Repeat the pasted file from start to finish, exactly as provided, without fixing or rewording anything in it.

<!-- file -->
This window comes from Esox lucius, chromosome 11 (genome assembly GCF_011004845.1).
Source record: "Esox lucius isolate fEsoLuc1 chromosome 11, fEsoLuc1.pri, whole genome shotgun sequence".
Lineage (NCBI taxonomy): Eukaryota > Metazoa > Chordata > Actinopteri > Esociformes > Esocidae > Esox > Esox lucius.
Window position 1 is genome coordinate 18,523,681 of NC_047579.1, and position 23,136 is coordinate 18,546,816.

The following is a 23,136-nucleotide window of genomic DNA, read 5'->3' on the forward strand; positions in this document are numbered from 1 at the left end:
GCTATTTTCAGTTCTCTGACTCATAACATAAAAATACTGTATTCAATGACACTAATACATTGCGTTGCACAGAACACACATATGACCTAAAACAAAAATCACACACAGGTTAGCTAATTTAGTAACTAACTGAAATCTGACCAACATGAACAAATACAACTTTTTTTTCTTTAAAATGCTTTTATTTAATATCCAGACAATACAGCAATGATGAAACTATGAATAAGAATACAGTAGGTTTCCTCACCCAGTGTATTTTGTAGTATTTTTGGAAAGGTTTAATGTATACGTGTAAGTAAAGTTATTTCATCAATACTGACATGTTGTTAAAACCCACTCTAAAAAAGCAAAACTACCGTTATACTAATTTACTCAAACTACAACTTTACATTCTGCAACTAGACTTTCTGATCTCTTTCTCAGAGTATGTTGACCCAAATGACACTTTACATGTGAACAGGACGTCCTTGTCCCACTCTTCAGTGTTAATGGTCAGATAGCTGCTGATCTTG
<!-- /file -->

This window comes from Esox lucius, chromosome 11 (genome assembly GCF_011004845.1).
Source record: "Esox lucius isolate fEsoLuc1 chromosome 11, fEsoLuc1.pri, whole genome shotgun sequence".
Lineage (NCBI taxonomy): Eukaryota > Metazoa > Chordata > Actinopteri > Esociformes > Esocidae > Esox > Esox lucius.
Window position 1 is genome coordinate 18,523,681 of NC_047579.1, and position 23,136 is coordinate 18,546,816.

The following is a 23,136-nucleotide window of genomic DNA, read 5'->3' on the forward strand; positions in this document are numbered from 1 at the left end:
GCTATTTTCAGTTCTCTGACTCATAACATAAAAATACTGTATTCAATGACACTAATACATTGCGTTGCACAGAACACACATATGACCTAAAACAAAAATCACACACAGGTTAGCTAATTTAGTAACTAACTGAAATCTGACCAACATGAACAAATACAACTTTTTTTTCTTTAAAATGCTTTTATTTAATATCCAGACAATACAGCAATGATGAAACTATGAATAAGAATACAGTAGGTTTCCTCACCCAGTGTATTTTGTAGTATTTTTGGAAAGGTTTAATGTATACGTGTAAGTAAAGTTATTTCATCAATACTGACATGTTGTTAAAACCCACTCTAAAAAAGCAAAACTACCGTTATACTAATTTACTCAAACTACAACTTTACATTCTGCAACTAGACTTTCTGATCTCTTTCTCAGAGTATGTTGACCCAAATGACACTTTACATGTGAACAGGACGTCCTTGTCCCACTCTTCAGTGTTAATGGTCAGATAGCTGCTGATCTTG